In case you haven’t heard, Washington, D.C., and other parts of the Mid-Atlantic region, are about to get walloped by a major storm that could bury the city in a record-breaking amount of snow.
The storm is expected to bring snows that could top 2 feet in the D.C. area and has already resulted in thousands of cancelled flights. While snows may not be quite as impressive further north, the storm’s fierce winds could whip up significant coastal flooding.
Part of the reason this Snowzilla storm is expected to dump so much snow is because it is pulling abundant moisture. As the planet warms because of excess heat trapped by human-emitted greenhouse gases, the atmosphere can hold more moisture. Scientists already expect heavy downpours to increase because of that. But there’s been little research into what that means for “epic blizzards” like this one.
It might seem that more moisture in the atmosphere along with warming temperatures should mean more rain than snow, and that’s true. But, it turns out, that’s only part of the story.
On Thursday, MIT climate researcher Paul O’Gorman reviewed a 2014 study he conducted that is one of the few to look at extreme snowfalls and warming. Speaking before a group of scientists during a talk at Columbia University, he detailed his use of climate models to look at how extreme snowfalls might change as the planet heats up. Global temperatures have already risen by nearly 2°F (1°C) since the late 1800s.
The National Weather Service offices on the East Coast are busy with snow through the weekend, here is the forecast pic.twitter.com/bWuFl1bO8C— NWS Hanford (@NWSHanford) January 22, 2016
O’Gorman found that while both average annual snow amounts and extreme snowfalls would decline as temperatures rose, the extremes didn’t drop off as rapidly. Effectively, extreme snowfalls would become a bigger proportion of all snow events.
The reason for this disparity, O’Gorman found, has to do with the very particular temperature conditions in which extreme snows occur, sort of like a frozen version of the Goldilocks tale: If it’s too warm, you get rain, not snow, but if it’s too cold, there won’t be enough moisture in the air to fuel a full-on blizzard.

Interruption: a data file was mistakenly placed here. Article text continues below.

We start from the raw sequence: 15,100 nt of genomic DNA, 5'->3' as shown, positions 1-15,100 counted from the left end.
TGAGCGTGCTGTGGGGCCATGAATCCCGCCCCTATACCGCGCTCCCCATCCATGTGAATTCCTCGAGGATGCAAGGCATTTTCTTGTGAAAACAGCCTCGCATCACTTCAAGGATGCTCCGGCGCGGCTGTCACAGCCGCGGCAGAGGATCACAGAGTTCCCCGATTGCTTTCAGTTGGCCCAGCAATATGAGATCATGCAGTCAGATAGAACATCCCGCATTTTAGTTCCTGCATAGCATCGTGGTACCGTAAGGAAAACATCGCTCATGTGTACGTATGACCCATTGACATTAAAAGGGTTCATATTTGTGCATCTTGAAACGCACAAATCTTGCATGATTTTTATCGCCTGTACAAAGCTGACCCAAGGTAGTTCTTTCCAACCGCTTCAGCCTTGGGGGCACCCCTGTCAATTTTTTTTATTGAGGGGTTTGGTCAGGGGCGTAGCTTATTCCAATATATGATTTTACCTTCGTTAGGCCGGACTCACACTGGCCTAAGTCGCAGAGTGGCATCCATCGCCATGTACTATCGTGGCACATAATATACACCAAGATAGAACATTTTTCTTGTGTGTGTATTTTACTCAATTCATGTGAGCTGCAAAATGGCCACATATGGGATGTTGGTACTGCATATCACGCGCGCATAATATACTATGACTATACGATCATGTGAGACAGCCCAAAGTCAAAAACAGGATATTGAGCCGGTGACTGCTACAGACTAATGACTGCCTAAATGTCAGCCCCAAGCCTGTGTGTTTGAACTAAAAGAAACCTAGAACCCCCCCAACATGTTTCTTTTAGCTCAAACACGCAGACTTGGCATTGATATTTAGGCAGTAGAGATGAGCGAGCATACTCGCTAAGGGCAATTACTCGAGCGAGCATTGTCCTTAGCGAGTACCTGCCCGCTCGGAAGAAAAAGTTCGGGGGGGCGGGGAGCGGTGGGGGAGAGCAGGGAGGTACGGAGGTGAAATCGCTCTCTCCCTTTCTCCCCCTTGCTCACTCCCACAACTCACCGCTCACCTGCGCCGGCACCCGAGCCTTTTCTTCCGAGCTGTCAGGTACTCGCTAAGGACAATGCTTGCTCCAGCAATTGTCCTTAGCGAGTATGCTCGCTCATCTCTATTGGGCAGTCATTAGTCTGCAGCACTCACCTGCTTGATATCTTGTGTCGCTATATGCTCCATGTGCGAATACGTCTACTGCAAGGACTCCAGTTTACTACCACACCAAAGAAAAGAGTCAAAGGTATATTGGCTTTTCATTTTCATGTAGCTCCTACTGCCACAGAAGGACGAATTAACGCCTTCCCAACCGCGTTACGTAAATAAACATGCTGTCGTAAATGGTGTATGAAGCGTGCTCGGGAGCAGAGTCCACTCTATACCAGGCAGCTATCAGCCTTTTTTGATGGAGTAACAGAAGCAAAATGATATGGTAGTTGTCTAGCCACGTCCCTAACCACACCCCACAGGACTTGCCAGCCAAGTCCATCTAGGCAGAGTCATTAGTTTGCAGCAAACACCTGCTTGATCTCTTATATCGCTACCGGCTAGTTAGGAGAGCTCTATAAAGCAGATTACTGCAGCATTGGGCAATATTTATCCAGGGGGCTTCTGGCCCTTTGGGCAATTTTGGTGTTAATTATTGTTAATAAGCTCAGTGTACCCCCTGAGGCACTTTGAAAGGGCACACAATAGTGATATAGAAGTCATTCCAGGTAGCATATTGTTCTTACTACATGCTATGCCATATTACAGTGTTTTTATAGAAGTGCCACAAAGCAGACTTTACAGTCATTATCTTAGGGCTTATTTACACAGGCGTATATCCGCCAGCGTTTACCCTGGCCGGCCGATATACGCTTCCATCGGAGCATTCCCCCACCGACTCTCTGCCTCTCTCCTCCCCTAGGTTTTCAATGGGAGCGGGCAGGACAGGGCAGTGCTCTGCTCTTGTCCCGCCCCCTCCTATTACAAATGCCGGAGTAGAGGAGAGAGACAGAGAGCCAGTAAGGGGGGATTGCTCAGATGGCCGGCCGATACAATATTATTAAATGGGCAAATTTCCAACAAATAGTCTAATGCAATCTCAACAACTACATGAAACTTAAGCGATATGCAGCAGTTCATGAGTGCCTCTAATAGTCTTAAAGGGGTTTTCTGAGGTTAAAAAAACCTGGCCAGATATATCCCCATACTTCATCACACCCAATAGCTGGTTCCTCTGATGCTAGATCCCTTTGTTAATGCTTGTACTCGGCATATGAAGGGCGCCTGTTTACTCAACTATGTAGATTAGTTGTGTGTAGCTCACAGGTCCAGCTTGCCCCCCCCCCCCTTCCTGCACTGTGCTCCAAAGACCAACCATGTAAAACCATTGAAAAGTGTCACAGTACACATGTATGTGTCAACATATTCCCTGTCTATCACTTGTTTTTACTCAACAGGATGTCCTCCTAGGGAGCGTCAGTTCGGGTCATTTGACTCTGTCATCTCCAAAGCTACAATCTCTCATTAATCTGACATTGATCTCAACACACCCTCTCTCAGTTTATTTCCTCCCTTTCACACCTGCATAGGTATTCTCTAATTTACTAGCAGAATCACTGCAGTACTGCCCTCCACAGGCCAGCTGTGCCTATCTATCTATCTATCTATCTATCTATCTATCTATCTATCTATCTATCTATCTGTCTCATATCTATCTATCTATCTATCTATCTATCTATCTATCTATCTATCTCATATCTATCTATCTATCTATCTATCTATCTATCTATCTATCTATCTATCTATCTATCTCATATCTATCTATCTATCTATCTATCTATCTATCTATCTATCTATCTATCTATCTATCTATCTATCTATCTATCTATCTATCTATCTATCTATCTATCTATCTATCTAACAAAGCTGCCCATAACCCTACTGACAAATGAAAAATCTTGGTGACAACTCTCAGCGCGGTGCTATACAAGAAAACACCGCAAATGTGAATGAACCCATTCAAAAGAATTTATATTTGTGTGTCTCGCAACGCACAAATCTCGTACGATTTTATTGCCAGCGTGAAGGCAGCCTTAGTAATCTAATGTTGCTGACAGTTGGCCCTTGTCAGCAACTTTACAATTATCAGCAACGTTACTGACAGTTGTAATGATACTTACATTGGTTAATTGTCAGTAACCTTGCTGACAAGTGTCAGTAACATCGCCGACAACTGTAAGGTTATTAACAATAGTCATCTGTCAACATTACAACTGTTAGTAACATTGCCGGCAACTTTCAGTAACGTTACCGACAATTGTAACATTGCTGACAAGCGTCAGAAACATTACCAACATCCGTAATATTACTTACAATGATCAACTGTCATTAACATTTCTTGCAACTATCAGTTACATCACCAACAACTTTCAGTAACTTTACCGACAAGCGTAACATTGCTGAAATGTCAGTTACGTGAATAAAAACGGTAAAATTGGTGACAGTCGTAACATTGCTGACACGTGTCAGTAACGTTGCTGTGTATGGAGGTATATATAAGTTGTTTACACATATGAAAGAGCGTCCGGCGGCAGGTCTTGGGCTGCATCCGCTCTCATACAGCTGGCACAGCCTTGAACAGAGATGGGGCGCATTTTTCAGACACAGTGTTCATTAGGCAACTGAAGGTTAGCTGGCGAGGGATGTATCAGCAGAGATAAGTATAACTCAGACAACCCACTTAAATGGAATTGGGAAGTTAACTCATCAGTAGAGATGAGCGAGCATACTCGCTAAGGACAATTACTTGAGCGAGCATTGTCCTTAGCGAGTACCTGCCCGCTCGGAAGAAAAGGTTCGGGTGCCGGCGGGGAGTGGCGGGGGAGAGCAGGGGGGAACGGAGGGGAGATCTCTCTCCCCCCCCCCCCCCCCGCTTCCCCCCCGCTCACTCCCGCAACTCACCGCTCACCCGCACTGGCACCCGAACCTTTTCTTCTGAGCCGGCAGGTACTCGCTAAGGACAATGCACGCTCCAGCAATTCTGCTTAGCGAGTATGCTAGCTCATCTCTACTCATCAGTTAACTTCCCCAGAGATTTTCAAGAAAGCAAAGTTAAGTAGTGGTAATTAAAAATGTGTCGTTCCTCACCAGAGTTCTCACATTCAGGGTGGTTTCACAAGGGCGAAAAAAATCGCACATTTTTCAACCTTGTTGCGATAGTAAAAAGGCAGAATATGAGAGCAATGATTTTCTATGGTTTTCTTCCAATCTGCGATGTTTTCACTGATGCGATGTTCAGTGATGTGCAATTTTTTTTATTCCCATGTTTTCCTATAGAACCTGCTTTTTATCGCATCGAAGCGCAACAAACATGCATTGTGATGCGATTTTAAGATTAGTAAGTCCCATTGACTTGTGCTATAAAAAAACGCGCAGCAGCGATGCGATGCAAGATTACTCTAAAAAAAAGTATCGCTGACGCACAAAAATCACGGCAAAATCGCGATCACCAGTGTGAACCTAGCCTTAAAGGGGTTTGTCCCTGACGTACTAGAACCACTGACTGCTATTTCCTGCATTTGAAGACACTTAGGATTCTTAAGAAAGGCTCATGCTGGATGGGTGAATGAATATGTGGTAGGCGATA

But looking across a winter, snows in general will occur across a wider band of temperatures—essentially, less warming is needed to chip away at the temperatures that produce all snow than the narrow band where extreme snows occur.
One possible exception to this decrease could be in very cold places, such as the Canadian Arctic, where even with warming it would still be cold enough to snow, but the temperature increase would mean more moisture to fuel that snow.
O’Gorman’s study is one of very few to look at the issue of warming and extreme snowfalls, and, to date, the pattern he identified has yet to be seen in snowfall observations, he said. He suspects this is because there are fewer snow observations than those for rain because snow happens over a much smaller area of Earth’s land surface.
“I don’t expect the signal on snowfall to emerge for another 20 years or so,” O’Gorman said.
That study also only looks at one specific aspect of snowstorms. Another relatively unexplored factor is how warming might influence the storms, called extratropical cyclones, that actually bring the snow as they sweep across the country. Some research has suggested that, like hurricanes, these systems could become less frequent, but those that do occur will be more intense, but it’s still an active area of research.
Discerning any role of warming in fueling this specific storm would require a specific attribution study, but one expected impact of this storm that does have a clear connection to climate change is the coastal flooding it could bring to areas from Maryland up to Long Island. As sea levels continue to rise from global warming, nor’easters and other intense storms are more likely to cause damaging floods.
But for a better picture of what the Snowpocalypses of the future might look like, much more research remains to be done.